Greetings again from the darkness. Why doesn’t every high school student learn about Desmond Doss in History class? Beyond that, why isn’t Desmond Doss profiled in every Psychology and Philosophy class? It’s inexplicable that more Americans aren’t familiar with his story, much less failing to honor his legacy with a well deserved tribute. Fortunately director Mel Gibson (Braveheart) and screenwriters Andrew Knight (The Water Diviner) and Robert Schenkkan (“The Pacific”) bring us a spirited look at this underappreciated American war hero.
Andrew Garfield (The Amazing Spider-Man) plays Desmond Doss and perfectly embodies the conviction and dedication of this extraordinary (not hyperbole in this case) man. See, Desmond Doss was one of the first conscientious objectors in the U.S. Army. His religious beliefs (Seventh Day Adventist) prohibited him from using a weapon or killing another person … two things that don’t go over well with fellow soldiers or commanding officers. Yet, Doss was committed to serving his country as a medic and saving lives, rather than taking them.
Unbelievable may be the best description even though his story is absolutely true. Credited with saving the lives of at least 75 wounded soldiers, Doss and his fellow soldiers are depicted in the film fighting the Battle of Okinawa at Hacksaw Ridge … a topographical challenge punctuated by the need to climb a rope wall in order to scale the face of the cliff. Their reward was facing thousands of Japanese hiding in tunnels and bunkers, waiting patiently to kill in mass. There will be no spoilers here on the courageous actions of Doss … you should see for yourself.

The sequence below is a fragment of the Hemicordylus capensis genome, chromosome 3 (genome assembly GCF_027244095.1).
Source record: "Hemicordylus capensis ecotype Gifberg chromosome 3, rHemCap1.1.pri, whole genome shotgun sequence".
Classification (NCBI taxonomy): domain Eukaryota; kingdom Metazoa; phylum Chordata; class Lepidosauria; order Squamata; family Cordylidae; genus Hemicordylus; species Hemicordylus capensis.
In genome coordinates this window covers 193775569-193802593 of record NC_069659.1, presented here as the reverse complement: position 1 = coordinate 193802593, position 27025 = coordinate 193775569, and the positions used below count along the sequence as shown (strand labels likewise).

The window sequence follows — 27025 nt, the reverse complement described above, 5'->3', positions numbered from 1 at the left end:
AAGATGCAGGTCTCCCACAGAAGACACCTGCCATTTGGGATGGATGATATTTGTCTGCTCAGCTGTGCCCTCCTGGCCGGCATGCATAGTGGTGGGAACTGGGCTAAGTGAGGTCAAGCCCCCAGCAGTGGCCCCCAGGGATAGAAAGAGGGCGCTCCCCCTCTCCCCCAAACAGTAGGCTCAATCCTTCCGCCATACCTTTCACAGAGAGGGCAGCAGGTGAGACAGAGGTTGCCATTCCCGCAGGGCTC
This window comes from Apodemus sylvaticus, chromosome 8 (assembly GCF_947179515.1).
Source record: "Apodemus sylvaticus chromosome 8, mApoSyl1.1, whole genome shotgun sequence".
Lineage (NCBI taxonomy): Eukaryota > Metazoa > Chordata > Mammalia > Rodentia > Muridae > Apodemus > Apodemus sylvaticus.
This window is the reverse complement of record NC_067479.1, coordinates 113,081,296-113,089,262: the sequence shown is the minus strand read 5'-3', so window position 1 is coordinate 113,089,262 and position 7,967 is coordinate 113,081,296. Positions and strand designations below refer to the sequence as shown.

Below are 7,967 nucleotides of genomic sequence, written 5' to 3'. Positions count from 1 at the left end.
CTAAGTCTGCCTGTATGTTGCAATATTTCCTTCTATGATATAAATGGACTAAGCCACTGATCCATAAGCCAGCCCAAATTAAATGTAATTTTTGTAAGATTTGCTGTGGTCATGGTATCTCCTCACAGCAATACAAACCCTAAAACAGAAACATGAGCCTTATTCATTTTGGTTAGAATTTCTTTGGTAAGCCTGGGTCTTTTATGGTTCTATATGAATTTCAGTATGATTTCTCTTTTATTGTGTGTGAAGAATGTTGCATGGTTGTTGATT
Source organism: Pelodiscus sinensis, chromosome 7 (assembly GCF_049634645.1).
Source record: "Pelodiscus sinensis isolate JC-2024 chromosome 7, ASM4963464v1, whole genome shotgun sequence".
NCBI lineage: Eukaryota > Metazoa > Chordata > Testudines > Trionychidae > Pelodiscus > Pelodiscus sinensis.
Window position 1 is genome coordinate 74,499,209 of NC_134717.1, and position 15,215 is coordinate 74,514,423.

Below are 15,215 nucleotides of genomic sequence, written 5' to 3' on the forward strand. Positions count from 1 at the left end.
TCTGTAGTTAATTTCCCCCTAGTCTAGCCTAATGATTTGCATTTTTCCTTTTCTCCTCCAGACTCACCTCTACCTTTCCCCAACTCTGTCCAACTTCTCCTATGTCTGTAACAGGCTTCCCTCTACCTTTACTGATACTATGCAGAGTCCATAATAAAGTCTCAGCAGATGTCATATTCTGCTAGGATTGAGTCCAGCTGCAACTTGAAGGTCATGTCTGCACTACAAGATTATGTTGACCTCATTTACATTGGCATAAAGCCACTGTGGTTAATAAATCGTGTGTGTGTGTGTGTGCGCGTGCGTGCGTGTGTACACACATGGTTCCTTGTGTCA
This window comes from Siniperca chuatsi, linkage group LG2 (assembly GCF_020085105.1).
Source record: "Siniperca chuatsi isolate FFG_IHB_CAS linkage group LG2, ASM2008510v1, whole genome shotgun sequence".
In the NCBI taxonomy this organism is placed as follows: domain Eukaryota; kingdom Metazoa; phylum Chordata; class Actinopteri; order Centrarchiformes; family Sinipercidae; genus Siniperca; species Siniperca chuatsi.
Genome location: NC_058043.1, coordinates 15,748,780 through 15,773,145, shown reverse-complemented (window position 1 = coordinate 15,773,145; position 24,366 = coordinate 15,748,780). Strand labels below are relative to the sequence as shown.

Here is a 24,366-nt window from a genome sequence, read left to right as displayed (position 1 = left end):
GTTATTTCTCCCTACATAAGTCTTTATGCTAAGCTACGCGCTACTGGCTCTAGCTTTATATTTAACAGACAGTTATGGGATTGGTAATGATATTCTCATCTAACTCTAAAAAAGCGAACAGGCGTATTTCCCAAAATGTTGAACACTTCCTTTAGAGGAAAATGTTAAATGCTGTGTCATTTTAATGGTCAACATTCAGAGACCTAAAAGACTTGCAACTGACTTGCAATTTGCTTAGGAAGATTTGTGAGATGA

The early part of the film features a heart-warming first love story involving Desmond Doss and Dorothy Schutte (Teresa Palmer, The Choice). Watching young love bloom is precious and provides a stark contrast to the battle scenes. The two make a lovely couple and we can’t help but root for them. Once Doss hits basic training, we find Vince Vaughn in the role of Sergeant Howell, Sam Worthington (failing to hide his Aussie accent) as Captain Glover, and Luke Bracey (Point Break, 2015) as Smitty, one of the soldiers who initially has no interest in serving with Doss. The Army Psychologist is played by Richard Roxburgh, whom movies lovers will recognize as The Duke from Moulin Rouge! (2001).
Some of the best scenes involve Desmond’s parents played by screen vets Hugo Weaving and Rachel Griffiths. Both are excellent in roles requiring very different and extreme emotional moments. It’s a credit to Gibson’s filmmaking expertise that he is able to add depth to all aspects – family turmoil, a classic love story, the brutality of war, and the deep religious convictions. There are a few moments of “artistic license” and some of the CGI is inconsistent and even over-produced at times, but the intensity of the battle scenes rival that of Saving Private Ryan and the landing at Omaha Beach. It’s a passionate piece of filmmaking centered on a most passionate man. You may disagree with much of what Mel Gibson has said and done in his personal life (and I hope you do), but as a film director he has earned much respect. And speaking of respect … Desmond Doss. Enough said.